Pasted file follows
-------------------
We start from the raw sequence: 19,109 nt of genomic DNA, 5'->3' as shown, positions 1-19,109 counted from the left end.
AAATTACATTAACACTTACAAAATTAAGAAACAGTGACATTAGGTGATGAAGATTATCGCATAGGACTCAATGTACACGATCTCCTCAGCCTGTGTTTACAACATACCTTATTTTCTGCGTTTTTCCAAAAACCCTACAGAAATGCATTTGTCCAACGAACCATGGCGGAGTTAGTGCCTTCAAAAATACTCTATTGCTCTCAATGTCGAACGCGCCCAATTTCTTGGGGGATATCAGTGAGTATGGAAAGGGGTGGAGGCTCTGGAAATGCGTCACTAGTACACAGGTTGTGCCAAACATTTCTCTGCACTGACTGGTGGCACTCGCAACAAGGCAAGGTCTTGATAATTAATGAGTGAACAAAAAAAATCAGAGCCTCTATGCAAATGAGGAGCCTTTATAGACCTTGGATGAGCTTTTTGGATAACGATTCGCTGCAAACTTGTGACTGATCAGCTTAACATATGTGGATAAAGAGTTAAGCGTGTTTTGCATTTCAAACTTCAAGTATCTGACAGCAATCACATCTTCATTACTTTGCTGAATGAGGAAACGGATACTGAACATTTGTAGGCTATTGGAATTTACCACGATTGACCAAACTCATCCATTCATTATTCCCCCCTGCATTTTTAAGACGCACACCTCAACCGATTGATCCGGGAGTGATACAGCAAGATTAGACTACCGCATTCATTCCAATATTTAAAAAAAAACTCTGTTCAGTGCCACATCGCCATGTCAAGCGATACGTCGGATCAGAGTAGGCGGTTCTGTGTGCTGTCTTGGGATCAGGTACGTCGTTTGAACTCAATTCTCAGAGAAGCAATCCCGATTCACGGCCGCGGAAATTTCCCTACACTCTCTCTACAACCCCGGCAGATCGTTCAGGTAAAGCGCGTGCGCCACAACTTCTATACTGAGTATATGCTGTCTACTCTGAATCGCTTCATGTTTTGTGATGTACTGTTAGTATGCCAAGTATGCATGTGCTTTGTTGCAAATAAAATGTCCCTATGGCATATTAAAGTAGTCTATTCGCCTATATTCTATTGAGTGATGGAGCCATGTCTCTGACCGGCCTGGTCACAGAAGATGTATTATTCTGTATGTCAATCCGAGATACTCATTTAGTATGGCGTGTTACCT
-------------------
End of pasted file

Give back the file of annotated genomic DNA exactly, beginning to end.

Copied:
We start from the raw sequence: 19,109 nt of genomic DNA, 5'->3' as shown, positions 1-19,109 counted from the left end.
AAATTACATTAACACTTACAAAATTAAGAAACAGTGACATTAGGTGATGAAGATTATCGCATAGGACTCAATGTACACGATCTCCTCAGCCTGTGTTTACAACATACCTTATTTTCTGCGTTTTTCCAAAAACCCTACAGAAATGCATTTGTCCAACGAACCATGGCGGAGTTAGTGCCTTCAAAAATACTCTATTGCTCTCAATGTCGAACGCGCCCAATTTCTTGGGGGATATCAGTGAGTATGGAAAGGGGTGGAGGCTCTGGAAATGCGTCACTAGTACACAGGTTGTGCCAAACATTTCTCTGCACTGACTGGTGGCACTCGCAACAAGGCAAGGTCTTGATAATTAATGAGTGAACAAAAAAAATCAGAGCCTCTATGCAAATGAGGAGCCTTTATAGACCTTGGATGAGCTTTTTGGATAACGATTCGCTGCAAACTTGTGACTGATCAGCTTAACATATGTGGATAAAGAGTTAAGCGTGTTTTGCATTTCAAACTTCAAGTATCTGACAGCAATCACATCTTCATTACTTTGCTGAATGAGGAAACGGATACTGAACATTTGTAGGCTATTGGAATTTACCACGATTGACCAAACTCATCCATTCATTATTCCCCCCTGCATTTTTAAGACGCACACCTCAACCGATTGATCCGGGAGTGATACAGCAAGATTAGACTACCGCATTCATTCCAATATTTAAAAAAAAACTCTGTTCAGTGCCACATCGCCATGTCAAGCGATACGTCGGATCAGAGTAGGCGGTTCTGTGTGCTGTCTTGGGATCAGGTACGTCGTTTGAACTCAATTCTCAGAGAAGCAATCCCGATTCACGGCCGCGGAAATTTCCCTACACTCTCTCTACAACCCCGGCAGATCGTTCAGGTAAAGCGCGTGCGCCACAACTTCTATACTGAGTATATGCTGTCTACTCTGAATCGCTTCATGTTTTGTGATGTACTGTTAGTATGCCAAGTATGCATGTGCTTTGTTGCAAATAAAATGTCCCTATGGCATATTAAAGTAGTCTATTCGCCTATATTCTATTGAGTGATGGAGCCATGTCTCTGACCGGCCTGGTCACAGAAGATGTATTATTCTGTATGTCAATCCGAGATACTCATTTAGTATGGCGTGTTACCT